Vanuatu opposition confident it has numbers to topple government
Vanuatu's opposition leader says he's confident he has the numbers needed to pass a motion of no confidence in the Sato Kilman government on Thursday.
Vanuatu's opposition leader says he's confident the opposition has the numbers needed to pass a motion of no confidence in the Sato Kilman government on Thursday.
Mr Kilman took government on Thursday, ousting the previous government of Joe Natuman in its own motion of no confidence.
But less than 24 hours later, Edward Natapei submitted his own motion with parliament's speaker, which will be voted on this week.
Mr Natapei told Jamie Tahana the change in government will affect the country's recovery from Cyclone Pam, and that should be taken into account.
EDWARD NATAPEI: It is our concern that this recent change in government could delay the implementation of Pam's recovery programmes which will affect the donor partners' confidence in assisting Vanuatu.
JAMIE TAHANA: The new government though hasn't given any indication that it will change things such as the 2-year recovery plan. Have you heard anything to suggest that the government mind change the Cyclone Pam recovery?
EN: No it's a process of negotiation, and we feel that with a new government and people in place who are not familiar with it, it could just cause further delays and even some changes. That's why we feel that it could cost more to us than the change in government.
JT: The new government though in their motion accused the previous government of mismanaging the Cyclone Pam aid effort. What do you make of that and is Cyclone Pam being politicised here by both sides of Parliament?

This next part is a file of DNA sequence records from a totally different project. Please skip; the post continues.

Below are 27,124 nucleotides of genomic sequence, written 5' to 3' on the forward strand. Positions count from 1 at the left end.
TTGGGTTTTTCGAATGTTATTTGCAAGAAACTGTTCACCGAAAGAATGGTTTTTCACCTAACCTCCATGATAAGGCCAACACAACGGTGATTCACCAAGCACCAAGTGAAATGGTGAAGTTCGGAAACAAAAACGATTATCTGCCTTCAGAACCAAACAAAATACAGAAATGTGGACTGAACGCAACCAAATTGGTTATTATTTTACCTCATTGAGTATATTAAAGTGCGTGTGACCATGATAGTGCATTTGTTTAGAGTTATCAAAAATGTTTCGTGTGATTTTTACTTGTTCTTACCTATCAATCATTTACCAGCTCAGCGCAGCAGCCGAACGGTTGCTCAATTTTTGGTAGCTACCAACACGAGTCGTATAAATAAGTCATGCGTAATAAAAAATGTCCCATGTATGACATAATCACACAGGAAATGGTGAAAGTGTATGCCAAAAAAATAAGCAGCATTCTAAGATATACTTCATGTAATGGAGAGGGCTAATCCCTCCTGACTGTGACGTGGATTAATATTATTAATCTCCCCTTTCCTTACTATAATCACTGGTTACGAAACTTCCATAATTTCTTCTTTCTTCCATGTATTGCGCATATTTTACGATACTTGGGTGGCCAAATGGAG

EN: The last government, Joe Natuman's government, left the distribution of relief entirely in the hands of the Disaster Management Office, meaning that politicians were kept out of it altogether because of the fear that if politicians were involved, it could be directed mainly to their supporters and miss out whole sections of the population. That's why it was left entirely in the hands of people who were responsible, there was no interference from the government. So to blame the last government for interfering and being unfair is untrue.
JT: This motion goes before Parliament on Thursday. What is it you want from it -- a return to a Joe Natuman government? Or will you run for Prime Minister?
EN: I am not necessarily going to lead the next government, I've made it clear to my group that I will come in to lead the opposition, but when we come to the decision as to who is going to lead the next government it will be entirely in the hands of the members of parliament -- they will decide who will lead the government. That is their responsibility and I'll follow whatever they decide when the time comes.
JT: So it could be a situation that we could have an entirely different government for the third time in two weeks?
EN: Uh, yeah, that is a possibility. We would like to as much as possible put in people with experience who have been in administration before, and perhaps people who have been involved with the cyclone relief.
JT: Will you have the numbers?
EN: We believe we will have the numbers by Thursday, yes.
JT: Does this mean you've convinced some people to change side?
EN: Yeah we have made contacts and there has been a good response from a number of people who are interested in coming back to our side. A day in Vanuatu politics is a long time and it's quite possible that people can come in the morning and move back in the afternoon.
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